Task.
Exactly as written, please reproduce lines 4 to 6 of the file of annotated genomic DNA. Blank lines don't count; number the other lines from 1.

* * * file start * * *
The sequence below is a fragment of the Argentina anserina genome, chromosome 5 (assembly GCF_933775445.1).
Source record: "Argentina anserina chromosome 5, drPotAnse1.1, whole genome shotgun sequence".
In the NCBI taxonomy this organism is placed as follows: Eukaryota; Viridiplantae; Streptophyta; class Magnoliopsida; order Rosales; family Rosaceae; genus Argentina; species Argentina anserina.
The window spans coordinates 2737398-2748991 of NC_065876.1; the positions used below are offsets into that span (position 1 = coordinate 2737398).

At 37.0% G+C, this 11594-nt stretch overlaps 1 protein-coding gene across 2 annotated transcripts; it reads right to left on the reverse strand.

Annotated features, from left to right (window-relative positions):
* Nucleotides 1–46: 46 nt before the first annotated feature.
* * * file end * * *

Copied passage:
The window spans coordinates 2737398-2748991 of NC_065876.1; the positions used below are offsets into that span (position 1 = coordinate 2737398).

At 37.0% G+C, this 11594-nt stretch overlaps 1 protein-coding gene across 2 annotated transcripts; it reads right to left on the reverse strand.

Annotated features, from left to right (window-relative positions):